Book Description:This book offers a unique perspective on the history of economic thought. It emphasizes the competing visions and beliefs economists have had regarding how capitalism functions, and the resulting divergent theoretical frameworks they constructed. This third edition is more accessible to both undergraduate and postgraduate level courses with the placement of more formal presentations within appendices. The text also develops more fully the ideas of some of the early post-Keynesians, such as Joan Robinson, Nicholas Kaldor, and Roy Harrod, while the last three chapters are brought up-do-date by including the Great Recession of 2007–2009.
“Brilliant and concise, Hunt and Lautzenheiser set the gold standard for critical narrative in economics. They make the evolution of economic thought come alive as an integral part of the human saga. Their mature scholarship and profound human solidarity give the reader a deep appreciation of social context and historical experience”.
—William M. Dugger
University of Tulsa
Contents:Foreword • Preface • Acknowledgments 1. Introduction 2. Economic Ideas Before Adam Smith 3. Adam Smith 4. Thomas Robert Malthus 5. David Ricardo 6. Rationalistic Subjectivism: The Economics of Bentham, Say, and Senior 7. Political Economy of the Poor: The Ideas of William Thompson and Thomas Hodgskin 8. Pure Versus Eclectic Utilitarianism: The Writings of Bastiat and Mill 9. Karl Marx 10. The Triumph of Utilitarianism: The Economics of Jevons, Menger, and Walras 11. Neoclassical Theories of the Firm and Income Distribution: The Writings of Marshall, Clark, and Böhm-Bawerk 12. Thorstein Veblen 13. Theories of Imperialism: The Writings of Hobson, Luxemburg, and Lenin 14. Consummation, Consecration, and Destruction of the Invisible Hand: Neoclassical Welfare Economics 15. Neoclassical Ideology and the Myth of the Self-Adjusting Market: The Writings of John Maynard Keynes 16. Annulment of the Myth of the Measurable Productivity of Capital: The Writings of Piero Sraffa 17. Contemporary Economics I: The Bifurcation of Orthodoxy 18. Contemporary Economics II: Institutionalism and Post-Keynesianism 19. Contemporary Economics III: The Revival of Critical Political Economy Suggestions for Further Reading Index • About the Authors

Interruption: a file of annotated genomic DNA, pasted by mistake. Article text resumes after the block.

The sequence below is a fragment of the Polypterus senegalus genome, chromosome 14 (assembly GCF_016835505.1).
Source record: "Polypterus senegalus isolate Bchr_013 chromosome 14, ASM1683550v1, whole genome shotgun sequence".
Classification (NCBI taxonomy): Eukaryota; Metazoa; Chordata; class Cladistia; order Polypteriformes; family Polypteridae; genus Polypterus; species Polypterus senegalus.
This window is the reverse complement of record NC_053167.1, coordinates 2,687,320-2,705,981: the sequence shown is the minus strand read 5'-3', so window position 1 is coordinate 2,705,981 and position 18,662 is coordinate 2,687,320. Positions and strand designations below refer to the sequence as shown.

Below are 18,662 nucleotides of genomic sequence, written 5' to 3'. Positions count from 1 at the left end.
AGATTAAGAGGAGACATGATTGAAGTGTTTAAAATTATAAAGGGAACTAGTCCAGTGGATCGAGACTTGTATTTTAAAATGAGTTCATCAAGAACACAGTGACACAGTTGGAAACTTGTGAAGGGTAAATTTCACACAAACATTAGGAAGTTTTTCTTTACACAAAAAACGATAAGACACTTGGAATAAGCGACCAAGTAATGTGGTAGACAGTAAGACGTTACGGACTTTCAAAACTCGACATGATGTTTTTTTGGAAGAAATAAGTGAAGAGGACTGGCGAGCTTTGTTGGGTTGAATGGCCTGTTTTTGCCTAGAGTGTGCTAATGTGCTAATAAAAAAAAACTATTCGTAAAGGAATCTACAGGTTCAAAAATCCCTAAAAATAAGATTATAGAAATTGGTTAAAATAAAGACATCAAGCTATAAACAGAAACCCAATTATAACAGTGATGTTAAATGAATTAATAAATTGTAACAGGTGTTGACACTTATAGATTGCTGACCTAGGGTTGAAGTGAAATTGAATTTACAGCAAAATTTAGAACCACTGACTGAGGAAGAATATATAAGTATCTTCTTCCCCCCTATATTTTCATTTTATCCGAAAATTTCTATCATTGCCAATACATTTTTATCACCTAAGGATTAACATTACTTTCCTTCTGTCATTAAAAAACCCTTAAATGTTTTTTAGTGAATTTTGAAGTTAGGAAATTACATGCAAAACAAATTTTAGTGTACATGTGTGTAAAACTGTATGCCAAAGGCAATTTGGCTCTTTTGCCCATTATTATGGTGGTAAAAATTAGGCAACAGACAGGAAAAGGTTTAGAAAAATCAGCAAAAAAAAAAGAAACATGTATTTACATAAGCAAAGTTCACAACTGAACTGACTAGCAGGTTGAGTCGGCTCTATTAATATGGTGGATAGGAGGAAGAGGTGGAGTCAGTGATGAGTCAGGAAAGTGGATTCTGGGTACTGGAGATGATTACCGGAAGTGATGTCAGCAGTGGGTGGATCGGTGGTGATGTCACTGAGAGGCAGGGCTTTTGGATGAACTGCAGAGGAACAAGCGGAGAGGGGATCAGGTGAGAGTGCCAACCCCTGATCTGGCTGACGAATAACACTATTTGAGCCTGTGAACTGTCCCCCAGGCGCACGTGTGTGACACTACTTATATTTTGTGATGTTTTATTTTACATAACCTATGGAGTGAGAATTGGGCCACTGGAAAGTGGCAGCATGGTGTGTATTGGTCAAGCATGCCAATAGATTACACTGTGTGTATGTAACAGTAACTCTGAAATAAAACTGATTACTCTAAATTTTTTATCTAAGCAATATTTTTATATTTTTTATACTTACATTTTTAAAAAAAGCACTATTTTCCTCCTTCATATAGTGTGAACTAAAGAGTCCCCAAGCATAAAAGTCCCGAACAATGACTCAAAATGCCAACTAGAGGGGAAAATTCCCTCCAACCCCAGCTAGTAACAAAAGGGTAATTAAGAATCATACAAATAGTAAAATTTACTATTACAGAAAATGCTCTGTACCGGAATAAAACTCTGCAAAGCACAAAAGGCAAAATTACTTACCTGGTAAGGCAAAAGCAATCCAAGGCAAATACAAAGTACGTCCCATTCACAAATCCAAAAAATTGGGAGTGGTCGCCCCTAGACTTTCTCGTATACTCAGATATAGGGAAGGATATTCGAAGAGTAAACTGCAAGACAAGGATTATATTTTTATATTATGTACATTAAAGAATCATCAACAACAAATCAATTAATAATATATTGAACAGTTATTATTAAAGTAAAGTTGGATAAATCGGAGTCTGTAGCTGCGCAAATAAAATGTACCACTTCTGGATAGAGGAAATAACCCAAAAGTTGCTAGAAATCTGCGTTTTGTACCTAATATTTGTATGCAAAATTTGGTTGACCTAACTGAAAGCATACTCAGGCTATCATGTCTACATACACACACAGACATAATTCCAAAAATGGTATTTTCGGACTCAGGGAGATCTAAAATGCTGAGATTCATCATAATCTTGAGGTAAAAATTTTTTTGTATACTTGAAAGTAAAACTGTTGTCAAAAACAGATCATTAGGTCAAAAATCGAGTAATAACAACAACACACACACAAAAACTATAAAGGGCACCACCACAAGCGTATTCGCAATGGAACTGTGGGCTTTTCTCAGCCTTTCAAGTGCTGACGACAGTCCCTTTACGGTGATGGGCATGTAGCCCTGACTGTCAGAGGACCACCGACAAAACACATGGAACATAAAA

About the Author:E. K. HUNT Professor of Economics University of Utah, USA.|MARK LAUTZENHEISER, Associate Professor of Economics Earlham College.